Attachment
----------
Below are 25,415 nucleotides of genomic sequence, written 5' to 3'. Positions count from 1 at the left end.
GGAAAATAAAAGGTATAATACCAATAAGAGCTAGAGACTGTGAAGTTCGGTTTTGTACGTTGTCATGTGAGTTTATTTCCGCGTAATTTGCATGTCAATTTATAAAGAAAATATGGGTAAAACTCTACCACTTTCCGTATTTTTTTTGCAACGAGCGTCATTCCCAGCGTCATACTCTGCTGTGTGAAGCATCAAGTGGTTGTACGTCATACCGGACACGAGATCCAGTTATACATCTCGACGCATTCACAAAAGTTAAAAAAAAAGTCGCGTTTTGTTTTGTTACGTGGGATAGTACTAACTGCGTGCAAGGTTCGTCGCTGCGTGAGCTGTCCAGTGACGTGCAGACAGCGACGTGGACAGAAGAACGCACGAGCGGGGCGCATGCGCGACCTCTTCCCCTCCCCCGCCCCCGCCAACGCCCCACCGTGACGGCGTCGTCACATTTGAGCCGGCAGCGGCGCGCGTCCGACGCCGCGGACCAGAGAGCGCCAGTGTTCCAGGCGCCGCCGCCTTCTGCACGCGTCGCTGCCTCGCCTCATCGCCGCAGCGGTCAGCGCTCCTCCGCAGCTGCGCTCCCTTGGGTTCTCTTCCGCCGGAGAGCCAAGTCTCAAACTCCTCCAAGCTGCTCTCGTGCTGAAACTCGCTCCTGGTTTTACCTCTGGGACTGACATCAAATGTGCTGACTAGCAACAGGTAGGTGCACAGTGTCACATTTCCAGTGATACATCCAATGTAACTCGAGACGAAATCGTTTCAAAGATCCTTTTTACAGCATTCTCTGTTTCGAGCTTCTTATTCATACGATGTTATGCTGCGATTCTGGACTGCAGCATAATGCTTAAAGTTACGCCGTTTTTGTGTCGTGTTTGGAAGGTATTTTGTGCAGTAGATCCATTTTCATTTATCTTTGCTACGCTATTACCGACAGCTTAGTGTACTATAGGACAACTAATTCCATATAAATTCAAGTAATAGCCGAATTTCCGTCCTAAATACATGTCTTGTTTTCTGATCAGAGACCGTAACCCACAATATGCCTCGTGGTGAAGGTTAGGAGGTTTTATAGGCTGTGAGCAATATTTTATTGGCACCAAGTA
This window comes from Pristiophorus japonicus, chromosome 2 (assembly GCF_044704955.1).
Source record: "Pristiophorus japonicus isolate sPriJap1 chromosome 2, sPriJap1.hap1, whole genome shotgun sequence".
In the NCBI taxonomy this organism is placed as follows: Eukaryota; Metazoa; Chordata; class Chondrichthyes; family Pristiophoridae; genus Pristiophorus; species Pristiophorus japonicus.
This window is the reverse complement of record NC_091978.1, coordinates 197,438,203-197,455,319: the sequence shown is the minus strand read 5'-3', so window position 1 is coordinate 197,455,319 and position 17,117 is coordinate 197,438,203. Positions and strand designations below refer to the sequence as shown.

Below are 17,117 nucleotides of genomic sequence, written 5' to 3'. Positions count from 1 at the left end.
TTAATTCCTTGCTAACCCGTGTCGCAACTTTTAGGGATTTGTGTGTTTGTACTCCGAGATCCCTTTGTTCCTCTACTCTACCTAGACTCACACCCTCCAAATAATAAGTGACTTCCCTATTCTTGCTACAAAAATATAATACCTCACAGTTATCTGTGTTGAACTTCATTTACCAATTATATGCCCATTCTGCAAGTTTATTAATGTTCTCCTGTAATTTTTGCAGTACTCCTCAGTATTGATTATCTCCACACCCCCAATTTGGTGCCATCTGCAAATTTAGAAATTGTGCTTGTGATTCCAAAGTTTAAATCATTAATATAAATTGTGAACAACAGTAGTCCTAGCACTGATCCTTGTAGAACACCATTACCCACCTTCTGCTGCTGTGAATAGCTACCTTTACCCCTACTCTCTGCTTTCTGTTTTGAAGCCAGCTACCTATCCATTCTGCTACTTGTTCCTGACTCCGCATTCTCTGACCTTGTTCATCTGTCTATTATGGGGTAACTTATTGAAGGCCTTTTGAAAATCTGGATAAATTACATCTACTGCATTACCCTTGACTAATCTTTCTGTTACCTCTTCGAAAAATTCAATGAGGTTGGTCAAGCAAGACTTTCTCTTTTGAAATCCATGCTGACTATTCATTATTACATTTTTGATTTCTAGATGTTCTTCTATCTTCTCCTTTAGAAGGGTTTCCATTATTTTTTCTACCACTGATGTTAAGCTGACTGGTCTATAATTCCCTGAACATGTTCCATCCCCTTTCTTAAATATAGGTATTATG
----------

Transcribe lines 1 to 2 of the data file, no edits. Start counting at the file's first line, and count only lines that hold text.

Below are 25,415 nucleotides of genomic sequence, written 5' to 3'. Positions count from 1 at the left end.
GGAAAATAAAAGGTATAATACCAATAAGAGCTAGAGACTGTGAAGTTCGGTTTTGTACGTTGTCATGTGAGTTTATTTCCGCGTAATTTGCATGTCAATTTATAAAGAAAATATGGGTAAAACTCTACCACTTTCCGTATTTTTTTTGCAACGAGCGTCATTCCCAGCGTCATACTCTGCTGTGTGAAGCATCAAGTGGTTGTACGTCATACCGGACACGAGATCCAGTTATACATCTCGACGCATTCACAAAAGTTAAAAAAAAAGTCGCGTTTTGTTTTGTTACGTGGGATAGTACTAACTGCGTGCAAGGTTCGTCGCTGCGTGAGCTGTCCAGTGACGTGCAGACAGCGACGTGGACAGAAGAACGCACGAGCGGGGCGCATGCGCGACCTCTTCCCCTCCCCCGCCCCCGCCAACGCCCCACCGTGACGGCGTCGTCACATTTGAGCCGGCAGCGGCGCGCGTCCGACGCCGCGGACCAGAGAGCGCCAGTGTTCCAGGCGCCGCCGCCTTCTGCACGCGTCGCTGCCTCGCCTCATCGCCGCAGCGGTCAGCGCTCCTCCGCAGCTGCGCTCCCTTGGGTTCTCTTCCGCCGGAGAGCCAAGTCTCAAACTCCTCCAAGCTGCTCTCGTGCTGAAACTCGCTCCTGGTTTTACCTCTGGGACTGACATCAAATGTGCTGACTAGCAACAGGTAGGTGCACAGTGTCACATTTCCAGTGATACATCCAATGTAACTCGAGACGAAATCGTTTCAAAGATCCTTTTTACAGCATTCTCTGTTTCGAGCTTCTTATTCATACGATGTTATGCTGCGATTCTGGACTGCAGCATAATGCTTAAAGTTACGCCGTTTTTGTGTCGTGTTTGGAAGGTATTTTGTGCAGTAGATCCATTTTCATTTATCTTTGCTACGCTATTACCGACAGCTTAGTGTACTATAGGACAACTAATTCCATATAAATTCAAGTAATAGCCGAATTTCCGTCCTAAATACATGTCTTGTTTTCTGATCAGAGACCGTAACCCACAATATGCCTCGTGGTGAAGGTTAGGAGGTTTTATAGGCTGTGAGCAATATTTTATTGGCACCAAGTA